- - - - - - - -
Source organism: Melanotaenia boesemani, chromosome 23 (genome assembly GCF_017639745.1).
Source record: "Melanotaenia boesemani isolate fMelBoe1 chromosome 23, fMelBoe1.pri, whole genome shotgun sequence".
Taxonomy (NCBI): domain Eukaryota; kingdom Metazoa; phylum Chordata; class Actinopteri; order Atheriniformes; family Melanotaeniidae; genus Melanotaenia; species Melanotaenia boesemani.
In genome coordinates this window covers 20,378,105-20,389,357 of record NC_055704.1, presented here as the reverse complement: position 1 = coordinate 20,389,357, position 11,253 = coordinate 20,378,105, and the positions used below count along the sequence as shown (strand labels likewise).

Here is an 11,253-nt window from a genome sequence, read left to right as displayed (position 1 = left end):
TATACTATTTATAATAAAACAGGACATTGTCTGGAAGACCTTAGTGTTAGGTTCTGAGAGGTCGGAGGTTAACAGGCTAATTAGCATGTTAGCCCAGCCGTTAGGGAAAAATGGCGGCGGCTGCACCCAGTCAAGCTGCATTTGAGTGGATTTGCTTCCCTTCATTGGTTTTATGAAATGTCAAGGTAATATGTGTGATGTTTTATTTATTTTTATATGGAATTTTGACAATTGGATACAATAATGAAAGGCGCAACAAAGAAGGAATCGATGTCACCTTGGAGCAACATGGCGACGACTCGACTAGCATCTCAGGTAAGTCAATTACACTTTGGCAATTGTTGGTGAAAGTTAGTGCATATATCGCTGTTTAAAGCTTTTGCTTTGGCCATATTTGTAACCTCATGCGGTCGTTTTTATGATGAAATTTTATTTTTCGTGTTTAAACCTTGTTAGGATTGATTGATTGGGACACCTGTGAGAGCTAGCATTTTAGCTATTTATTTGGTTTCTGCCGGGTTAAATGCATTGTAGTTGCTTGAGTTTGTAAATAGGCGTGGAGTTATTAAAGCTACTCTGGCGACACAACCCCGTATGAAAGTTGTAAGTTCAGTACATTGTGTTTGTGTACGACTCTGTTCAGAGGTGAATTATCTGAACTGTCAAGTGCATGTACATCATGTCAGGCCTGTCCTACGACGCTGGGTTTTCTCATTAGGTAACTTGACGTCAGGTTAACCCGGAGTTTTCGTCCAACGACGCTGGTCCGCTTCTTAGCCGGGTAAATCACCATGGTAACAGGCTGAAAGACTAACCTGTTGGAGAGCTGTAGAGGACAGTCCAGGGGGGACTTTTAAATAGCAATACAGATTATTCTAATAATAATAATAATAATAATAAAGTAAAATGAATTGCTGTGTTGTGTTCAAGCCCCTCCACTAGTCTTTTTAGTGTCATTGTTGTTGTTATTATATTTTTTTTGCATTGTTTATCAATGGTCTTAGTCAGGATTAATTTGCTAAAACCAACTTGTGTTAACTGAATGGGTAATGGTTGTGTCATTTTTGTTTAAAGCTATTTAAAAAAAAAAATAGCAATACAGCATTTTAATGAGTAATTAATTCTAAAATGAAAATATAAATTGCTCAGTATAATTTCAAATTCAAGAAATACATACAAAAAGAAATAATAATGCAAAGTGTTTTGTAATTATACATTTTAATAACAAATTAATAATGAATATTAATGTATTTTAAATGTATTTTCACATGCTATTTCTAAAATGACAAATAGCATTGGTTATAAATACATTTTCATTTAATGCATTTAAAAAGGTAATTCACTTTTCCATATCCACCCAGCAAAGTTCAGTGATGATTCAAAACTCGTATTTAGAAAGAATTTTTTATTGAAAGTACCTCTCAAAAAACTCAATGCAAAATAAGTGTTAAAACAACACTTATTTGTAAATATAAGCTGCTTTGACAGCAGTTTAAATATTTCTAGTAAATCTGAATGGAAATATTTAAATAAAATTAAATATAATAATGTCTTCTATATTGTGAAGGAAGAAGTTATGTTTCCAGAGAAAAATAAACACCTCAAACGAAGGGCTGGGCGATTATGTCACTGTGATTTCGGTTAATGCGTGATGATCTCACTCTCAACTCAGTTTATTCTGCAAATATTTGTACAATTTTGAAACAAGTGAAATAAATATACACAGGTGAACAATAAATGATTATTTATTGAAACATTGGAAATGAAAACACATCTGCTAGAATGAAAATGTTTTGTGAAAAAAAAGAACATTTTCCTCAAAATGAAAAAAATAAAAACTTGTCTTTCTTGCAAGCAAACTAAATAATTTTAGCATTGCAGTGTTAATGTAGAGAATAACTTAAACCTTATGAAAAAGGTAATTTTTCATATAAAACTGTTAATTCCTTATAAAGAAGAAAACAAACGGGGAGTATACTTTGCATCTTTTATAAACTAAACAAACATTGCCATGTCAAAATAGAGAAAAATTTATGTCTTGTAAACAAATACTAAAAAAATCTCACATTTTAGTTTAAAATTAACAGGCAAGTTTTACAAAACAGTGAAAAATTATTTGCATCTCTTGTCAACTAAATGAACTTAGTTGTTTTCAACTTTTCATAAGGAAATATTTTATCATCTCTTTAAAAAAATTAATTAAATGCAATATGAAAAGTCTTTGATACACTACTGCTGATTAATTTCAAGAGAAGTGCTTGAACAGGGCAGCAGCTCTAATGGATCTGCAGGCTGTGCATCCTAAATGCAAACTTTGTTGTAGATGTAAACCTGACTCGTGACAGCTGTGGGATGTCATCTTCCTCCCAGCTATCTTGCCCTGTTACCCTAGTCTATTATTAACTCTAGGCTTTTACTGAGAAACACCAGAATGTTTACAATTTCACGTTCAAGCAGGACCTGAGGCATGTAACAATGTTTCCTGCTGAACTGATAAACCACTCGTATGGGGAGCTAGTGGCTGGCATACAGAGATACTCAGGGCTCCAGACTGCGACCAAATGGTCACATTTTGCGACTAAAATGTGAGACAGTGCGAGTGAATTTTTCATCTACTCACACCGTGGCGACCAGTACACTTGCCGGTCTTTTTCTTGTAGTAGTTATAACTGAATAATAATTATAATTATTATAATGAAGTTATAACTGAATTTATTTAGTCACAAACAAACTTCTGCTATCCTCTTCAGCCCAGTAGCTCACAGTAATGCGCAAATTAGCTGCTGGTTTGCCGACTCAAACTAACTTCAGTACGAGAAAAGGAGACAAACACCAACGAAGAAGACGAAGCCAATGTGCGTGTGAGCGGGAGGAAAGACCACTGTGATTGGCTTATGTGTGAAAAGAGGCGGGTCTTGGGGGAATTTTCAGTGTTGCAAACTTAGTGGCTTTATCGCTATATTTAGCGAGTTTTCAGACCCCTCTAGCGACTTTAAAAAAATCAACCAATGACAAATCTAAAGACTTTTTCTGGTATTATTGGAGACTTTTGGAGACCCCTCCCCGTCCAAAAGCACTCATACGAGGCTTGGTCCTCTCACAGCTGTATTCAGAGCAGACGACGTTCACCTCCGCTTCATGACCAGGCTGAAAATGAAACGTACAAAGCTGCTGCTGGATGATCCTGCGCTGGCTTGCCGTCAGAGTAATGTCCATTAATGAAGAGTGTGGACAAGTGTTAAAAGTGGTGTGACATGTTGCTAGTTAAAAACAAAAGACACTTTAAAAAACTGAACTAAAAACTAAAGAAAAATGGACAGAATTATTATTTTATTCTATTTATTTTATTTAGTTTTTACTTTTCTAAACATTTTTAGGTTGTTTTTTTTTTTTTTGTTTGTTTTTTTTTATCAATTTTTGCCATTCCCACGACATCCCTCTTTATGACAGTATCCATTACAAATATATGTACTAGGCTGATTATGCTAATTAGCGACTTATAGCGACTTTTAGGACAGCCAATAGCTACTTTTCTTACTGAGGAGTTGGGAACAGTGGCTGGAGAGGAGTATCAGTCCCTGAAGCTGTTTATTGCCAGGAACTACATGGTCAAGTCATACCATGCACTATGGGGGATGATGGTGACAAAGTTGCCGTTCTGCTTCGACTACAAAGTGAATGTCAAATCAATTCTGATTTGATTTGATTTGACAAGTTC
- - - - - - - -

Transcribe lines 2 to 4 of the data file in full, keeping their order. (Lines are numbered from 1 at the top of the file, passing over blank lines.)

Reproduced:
Source record: "Melanotaenia boesemani isolate fMelBoe1 chromosome 23, fMelBoe1.pri, whole genome shotgun sequence".
Taxonomy (NCBI): domain Eukaryota; kingdom Metazoa; phylum Chordata; class Actinopteri; order Atheriniformes; family Melanotaeniidae; genus Melanotaenia; species Melanotaenia boesemani.
In genome coordinates this window covers 20,378,105-20,389,357 of record NC_055704.1, presented here as the reverse complement: position 1 = coordinate 20,389,357, position 11,253 = coordinate 20,378,105, and the positions used below count along the sequence as shown (strand labels likewise).